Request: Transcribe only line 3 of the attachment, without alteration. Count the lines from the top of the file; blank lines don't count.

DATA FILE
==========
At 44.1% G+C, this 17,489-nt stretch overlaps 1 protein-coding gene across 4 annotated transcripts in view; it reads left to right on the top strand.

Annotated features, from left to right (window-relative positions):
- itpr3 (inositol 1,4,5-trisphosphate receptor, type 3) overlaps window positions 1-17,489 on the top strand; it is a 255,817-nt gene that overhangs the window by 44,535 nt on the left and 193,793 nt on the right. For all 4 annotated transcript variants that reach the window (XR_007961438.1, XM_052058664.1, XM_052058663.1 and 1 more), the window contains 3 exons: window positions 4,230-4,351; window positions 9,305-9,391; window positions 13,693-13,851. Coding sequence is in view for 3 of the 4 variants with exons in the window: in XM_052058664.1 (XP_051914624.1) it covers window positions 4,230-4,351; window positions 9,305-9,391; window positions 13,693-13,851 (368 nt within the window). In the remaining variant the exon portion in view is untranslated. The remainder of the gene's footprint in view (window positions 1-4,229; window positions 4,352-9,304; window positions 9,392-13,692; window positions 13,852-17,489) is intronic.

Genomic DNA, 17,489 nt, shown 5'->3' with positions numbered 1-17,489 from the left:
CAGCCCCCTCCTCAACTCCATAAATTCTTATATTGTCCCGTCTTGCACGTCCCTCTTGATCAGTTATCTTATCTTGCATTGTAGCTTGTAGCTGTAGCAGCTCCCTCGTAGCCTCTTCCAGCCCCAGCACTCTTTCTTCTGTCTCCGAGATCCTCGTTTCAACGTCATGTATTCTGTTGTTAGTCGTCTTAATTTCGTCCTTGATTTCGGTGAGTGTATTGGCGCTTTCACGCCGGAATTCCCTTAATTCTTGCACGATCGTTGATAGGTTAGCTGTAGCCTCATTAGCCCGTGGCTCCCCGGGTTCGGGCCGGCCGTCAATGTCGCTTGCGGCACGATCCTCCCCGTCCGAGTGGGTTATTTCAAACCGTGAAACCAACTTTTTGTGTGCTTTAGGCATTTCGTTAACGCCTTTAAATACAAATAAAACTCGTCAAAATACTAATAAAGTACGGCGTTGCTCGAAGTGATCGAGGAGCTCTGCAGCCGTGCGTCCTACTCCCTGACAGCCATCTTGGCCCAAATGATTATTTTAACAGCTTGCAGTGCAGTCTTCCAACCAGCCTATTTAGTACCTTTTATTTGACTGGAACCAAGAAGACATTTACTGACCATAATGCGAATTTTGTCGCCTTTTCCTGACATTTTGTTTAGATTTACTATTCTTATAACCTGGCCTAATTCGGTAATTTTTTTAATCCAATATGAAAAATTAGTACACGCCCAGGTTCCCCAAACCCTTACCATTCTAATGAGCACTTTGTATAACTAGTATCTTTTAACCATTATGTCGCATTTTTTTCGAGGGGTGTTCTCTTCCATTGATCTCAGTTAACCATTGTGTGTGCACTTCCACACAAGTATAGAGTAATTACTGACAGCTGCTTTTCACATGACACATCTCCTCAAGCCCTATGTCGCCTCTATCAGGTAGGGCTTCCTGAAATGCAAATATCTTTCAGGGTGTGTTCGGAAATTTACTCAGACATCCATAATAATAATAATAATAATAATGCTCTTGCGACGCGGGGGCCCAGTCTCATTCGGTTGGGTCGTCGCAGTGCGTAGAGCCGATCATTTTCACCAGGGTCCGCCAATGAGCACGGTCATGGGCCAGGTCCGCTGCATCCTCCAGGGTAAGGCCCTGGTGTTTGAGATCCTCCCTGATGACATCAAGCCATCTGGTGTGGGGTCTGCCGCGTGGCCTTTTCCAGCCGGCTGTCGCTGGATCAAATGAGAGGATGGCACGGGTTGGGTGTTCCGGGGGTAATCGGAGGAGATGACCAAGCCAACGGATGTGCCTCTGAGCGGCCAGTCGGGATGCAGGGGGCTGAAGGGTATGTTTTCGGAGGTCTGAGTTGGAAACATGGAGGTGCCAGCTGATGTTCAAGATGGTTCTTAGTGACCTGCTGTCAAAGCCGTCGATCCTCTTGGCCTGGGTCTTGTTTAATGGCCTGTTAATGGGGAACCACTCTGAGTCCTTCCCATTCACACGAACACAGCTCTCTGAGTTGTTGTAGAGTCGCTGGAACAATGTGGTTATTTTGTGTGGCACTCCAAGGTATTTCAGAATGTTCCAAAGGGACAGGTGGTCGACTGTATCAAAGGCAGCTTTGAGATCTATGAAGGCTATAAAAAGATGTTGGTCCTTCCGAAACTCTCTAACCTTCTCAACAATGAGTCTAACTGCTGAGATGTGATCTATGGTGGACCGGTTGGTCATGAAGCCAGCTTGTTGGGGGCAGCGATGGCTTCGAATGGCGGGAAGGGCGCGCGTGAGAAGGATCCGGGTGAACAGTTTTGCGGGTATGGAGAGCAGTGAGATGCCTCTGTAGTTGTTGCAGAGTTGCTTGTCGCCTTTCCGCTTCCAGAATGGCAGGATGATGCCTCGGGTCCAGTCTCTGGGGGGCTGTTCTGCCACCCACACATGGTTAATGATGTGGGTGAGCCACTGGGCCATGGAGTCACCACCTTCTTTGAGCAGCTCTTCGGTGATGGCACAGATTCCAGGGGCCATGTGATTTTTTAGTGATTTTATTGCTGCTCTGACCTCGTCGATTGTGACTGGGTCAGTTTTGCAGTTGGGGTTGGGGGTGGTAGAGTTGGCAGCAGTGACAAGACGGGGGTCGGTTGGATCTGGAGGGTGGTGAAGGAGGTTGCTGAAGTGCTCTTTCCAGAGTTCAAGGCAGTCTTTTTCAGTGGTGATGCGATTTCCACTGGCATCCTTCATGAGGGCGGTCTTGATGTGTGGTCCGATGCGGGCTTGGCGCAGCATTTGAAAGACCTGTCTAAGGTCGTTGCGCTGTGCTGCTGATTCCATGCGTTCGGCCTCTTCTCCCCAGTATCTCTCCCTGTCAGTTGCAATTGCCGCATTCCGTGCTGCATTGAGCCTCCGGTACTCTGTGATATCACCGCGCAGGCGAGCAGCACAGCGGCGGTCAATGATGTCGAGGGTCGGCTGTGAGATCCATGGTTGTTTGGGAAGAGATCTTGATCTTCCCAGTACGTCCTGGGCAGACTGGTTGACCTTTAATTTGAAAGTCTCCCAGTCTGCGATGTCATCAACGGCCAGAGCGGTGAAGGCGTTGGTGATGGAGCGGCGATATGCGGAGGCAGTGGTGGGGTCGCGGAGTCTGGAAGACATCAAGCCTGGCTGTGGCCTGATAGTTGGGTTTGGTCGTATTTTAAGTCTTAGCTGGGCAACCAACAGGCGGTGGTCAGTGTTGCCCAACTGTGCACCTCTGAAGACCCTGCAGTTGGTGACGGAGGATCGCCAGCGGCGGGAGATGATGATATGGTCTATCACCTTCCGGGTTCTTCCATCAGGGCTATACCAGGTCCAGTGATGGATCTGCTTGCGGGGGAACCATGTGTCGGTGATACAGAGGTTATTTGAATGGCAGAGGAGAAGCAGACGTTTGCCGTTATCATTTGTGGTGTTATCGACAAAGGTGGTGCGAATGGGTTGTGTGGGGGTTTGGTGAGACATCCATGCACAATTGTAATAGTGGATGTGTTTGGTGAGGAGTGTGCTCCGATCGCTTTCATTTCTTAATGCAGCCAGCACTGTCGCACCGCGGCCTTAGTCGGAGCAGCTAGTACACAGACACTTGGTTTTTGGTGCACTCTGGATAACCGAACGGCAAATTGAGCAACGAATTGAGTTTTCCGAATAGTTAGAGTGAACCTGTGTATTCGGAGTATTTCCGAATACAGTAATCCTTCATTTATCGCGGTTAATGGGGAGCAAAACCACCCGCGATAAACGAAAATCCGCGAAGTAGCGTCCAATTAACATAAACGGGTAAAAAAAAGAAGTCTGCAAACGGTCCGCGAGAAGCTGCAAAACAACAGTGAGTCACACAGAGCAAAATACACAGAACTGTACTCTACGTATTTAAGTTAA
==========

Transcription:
- itpr3 (inositol 1,4,5-trisphosphate receptor, type 3) overlaps window positions 1-17,489 on the top strand; it is a 255,817-nt gene that overhangs the window by 44,535 nt on the left and 193,793 nt on the right. For all 4 annotated transcript variants that reach the window (XR_007961438.1, XM_052058664.1, XM_052058663.1 and 1 more), the window contains 3 exons: window positions 4,230-4,351; window positions 9,305-9,391; window positions 13,693-13,851. Coding sequence is in view for 3 of the 4 variants with exons in the window: in XM_052058664.1 (XP_051914624.1) it covers window positions 4,230-4,351; window positions 9,305-9,391; window positions 13,693-13,851 (368 nt within the window). In the remaining variant the exon portion in view is untranslated. The remainder of the gene's footprint in view (window positions 1-4,229; window positions 4,352-9,304; window positions 9,392-13,692; window positions 13,852-17,489) is intronic.